4.3. Double Stars and Symbiotic Stars ( ~ 1010 km; ~ 10-3 pc)
Binary (double-star) systems hold important clues to stellar magnetism. RS Canum Venaticorum shows optical light variations which differ from the orbital period, thus implying the presence of starspots and associated magnetic fields on one star of this system. Others show the presence of polarized radio emission from synchrotron electrons trapped in a magnetic field. The presence of a strong magnetic field in a close binary system can modify the standard structure of the system.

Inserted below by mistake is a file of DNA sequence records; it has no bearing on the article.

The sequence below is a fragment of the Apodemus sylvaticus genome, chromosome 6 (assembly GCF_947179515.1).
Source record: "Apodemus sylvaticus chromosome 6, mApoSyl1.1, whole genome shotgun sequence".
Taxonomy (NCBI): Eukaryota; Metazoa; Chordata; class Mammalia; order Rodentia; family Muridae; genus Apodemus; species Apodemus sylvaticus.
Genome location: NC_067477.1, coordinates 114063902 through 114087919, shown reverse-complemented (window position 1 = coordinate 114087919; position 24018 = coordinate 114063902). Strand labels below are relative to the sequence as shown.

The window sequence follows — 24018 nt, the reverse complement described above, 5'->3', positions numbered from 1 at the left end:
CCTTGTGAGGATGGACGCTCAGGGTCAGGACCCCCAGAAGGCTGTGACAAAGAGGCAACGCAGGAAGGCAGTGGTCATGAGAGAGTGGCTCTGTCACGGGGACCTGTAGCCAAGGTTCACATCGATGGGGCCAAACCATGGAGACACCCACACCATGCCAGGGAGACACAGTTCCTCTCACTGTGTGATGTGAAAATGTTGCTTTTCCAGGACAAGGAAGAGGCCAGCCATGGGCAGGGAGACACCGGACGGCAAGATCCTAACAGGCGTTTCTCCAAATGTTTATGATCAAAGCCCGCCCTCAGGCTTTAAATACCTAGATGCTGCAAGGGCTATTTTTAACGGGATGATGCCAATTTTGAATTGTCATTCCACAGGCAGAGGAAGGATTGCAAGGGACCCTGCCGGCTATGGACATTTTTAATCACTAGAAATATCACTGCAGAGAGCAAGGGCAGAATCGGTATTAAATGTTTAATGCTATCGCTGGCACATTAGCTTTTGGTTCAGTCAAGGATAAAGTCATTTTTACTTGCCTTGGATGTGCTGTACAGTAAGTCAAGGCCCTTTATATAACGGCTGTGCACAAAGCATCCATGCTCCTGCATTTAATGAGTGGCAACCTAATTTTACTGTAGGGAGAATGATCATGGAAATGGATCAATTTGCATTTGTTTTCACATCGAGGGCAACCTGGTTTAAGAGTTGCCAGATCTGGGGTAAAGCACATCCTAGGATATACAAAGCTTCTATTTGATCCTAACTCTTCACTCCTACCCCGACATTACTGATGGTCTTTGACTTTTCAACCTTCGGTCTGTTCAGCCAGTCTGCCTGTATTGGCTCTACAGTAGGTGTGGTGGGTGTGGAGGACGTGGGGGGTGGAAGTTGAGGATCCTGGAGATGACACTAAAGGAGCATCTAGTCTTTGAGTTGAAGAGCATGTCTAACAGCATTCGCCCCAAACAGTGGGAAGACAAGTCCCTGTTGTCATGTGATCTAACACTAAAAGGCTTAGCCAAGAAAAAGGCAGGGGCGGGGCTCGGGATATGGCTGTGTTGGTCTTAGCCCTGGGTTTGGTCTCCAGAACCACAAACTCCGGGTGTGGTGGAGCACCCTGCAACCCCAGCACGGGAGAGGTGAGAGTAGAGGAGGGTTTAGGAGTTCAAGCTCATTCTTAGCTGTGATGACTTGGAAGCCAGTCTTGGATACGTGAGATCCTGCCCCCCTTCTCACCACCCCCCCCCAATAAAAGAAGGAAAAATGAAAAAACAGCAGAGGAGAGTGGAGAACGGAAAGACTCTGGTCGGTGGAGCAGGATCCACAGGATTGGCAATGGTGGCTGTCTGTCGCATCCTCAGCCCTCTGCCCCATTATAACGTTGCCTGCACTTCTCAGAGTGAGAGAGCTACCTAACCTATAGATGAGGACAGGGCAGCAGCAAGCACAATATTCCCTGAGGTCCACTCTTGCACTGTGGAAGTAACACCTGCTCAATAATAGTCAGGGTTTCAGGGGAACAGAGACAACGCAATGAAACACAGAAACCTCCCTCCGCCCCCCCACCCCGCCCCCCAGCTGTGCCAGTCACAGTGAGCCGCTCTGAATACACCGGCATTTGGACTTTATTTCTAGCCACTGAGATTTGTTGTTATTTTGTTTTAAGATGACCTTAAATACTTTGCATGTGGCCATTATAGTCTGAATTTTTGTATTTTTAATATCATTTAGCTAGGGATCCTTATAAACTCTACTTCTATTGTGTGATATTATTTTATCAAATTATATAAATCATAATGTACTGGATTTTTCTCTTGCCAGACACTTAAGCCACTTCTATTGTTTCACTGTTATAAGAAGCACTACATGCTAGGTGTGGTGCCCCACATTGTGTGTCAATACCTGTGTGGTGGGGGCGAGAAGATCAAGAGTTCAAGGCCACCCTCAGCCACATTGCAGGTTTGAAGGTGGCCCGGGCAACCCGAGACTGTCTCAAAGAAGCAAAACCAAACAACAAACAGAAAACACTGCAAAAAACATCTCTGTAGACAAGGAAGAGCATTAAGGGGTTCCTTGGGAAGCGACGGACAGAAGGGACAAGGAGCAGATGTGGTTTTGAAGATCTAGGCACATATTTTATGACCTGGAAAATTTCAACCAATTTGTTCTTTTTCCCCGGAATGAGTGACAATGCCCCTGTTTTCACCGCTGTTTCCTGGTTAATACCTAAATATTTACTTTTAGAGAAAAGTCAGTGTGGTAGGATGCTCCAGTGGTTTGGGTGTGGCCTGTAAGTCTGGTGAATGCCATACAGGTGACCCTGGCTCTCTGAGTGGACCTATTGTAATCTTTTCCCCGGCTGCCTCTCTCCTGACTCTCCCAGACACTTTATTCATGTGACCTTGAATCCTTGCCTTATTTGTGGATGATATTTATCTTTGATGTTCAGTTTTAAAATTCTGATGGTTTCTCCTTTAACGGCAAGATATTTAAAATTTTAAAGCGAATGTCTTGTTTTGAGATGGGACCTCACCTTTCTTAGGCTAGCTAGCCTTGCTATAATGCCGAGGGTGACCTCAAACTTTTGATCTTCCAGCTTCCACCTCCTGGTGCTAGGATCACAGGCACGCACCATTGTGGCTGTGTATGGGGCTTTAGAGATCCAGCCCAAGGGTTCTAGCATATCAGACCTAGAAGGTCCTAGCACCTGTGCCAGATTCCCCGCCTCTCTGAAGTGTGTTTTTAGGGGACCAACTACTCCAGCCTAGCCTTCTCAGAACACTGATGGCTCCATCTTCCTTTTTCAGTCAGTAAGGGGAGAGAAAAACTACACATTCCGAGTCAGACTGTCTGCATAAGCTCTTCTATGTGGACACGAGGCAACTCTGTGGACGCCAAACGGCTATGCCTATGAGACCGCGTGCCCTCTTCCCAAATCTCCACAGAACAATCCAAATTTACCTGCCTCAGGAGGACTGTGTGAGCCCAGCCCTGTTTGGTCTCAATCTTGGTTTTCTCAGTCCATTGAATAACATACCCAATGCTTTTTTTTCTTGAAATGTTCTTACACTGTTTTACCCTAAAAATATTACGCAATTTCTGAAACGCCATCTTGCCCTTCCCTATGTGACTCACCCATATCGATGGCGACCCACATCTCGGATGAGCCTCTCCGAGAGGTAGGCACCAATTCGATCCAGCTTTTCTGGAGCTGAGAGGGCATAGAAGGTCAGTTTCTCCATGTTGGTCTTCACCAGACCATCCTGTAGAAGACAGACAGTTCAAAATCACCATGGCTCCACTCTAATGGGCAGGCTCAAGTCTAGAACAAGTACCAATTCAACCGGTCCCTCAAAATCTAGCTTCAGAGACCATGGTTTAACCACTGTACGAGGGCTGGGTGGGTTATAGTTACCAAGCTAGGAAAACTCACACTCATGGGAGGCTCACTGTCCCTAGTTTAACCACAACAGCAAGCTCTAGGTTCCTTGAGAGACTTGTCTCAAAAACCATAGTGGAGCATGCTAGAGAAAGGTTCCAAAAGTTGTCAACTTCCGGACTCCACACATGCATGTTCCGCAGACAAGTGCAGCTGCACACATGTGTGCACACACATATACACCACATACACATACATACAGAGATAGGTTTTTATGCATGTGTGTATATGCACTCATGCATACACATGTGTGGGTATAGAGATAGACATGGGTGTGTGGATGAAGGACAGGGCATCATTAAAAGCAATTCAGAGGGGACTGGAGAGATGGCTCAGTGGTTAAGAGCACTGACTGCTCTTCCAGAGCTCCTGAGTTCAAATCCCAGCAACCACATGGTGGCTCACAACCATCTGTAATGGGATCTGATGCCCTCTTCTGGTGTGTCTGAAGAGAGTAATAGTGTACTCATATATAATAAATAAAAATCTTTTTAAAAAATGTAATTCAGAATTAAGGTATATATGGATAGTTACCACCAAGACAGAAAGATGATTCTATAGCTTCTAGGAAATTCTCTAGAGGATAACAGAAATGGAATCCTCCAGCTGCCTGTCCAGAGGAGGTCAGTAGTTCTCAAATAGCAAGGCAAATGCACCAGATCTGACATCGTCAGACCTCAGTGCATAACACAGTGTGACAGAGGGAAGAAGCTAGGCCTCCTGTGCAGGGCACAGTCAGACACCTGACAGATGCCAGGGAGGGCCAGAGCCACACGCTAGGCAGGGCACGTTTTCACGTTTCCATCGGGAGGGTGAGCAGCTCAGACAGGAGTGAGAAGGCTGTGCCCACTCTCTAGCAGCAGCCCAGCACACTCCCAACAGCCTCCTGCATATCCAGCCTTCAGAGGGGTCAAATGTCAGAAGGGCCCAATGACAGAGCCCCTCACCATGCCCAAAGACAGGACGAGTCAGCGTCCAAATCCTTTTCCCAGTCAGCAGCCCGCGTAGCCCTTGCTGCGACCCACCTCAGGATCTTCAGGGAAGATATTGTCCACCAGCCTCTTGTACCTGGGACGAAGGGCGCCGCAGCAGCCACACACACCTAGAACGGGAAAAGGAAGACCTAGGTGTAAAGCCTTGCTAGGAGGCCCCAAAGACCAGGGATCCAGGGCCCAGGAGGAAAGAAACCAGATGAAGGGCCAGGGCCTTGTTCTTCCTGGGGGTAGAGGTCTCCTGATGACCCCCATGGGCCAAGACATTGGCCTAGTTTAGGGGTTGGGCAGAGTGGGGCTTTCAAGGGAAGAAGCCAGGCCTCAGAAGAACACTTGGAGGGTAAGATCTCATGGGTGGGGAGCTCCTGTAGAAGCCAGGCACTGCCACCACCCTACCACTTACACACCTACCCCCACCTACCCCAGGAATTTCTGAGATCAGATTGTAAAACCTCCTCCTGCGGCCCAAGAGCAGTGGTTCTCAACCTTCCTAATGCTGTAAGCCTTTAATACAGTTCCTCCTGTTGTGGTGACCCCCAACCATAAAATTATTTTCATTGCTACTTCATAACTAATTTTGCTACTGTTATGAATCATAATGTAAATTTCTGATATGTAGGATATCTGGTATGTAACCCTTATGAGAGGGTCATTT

Symbiotic stars are interacting binary stars, with an orbital period of years to decades. One of the two stars in interaction is a late-type red giant star or a Mira variable star, emitting a stellar wind that goes around the system (circumbinary gas). The other star in the interaction is a source of ionization for a circumbinary wind. Typical values for the circumstellar gas are: electron density n ~ 107 cm-3, electron temperature ~ 15000 K, dust temperature ~ 460 K, size ~ 100 AU ( 1.5 × 1010 km), so the nebular mass ~ 10-6 M (Schulte-Ladbeck 1988). Significant mass loss is occurring from the red giant star, with a portion of that neutral gas being ionized by a hot star somewhere in the wind - there is radio emission from the ionized gas (Seaquist et al. 1984). Here most of the variation in intensity and polarization may be due to asymmetric mass loss and asymmetric dust distribution and dust/molecule scattering (Moffat 1988), not to aligned dust in magnetic fields.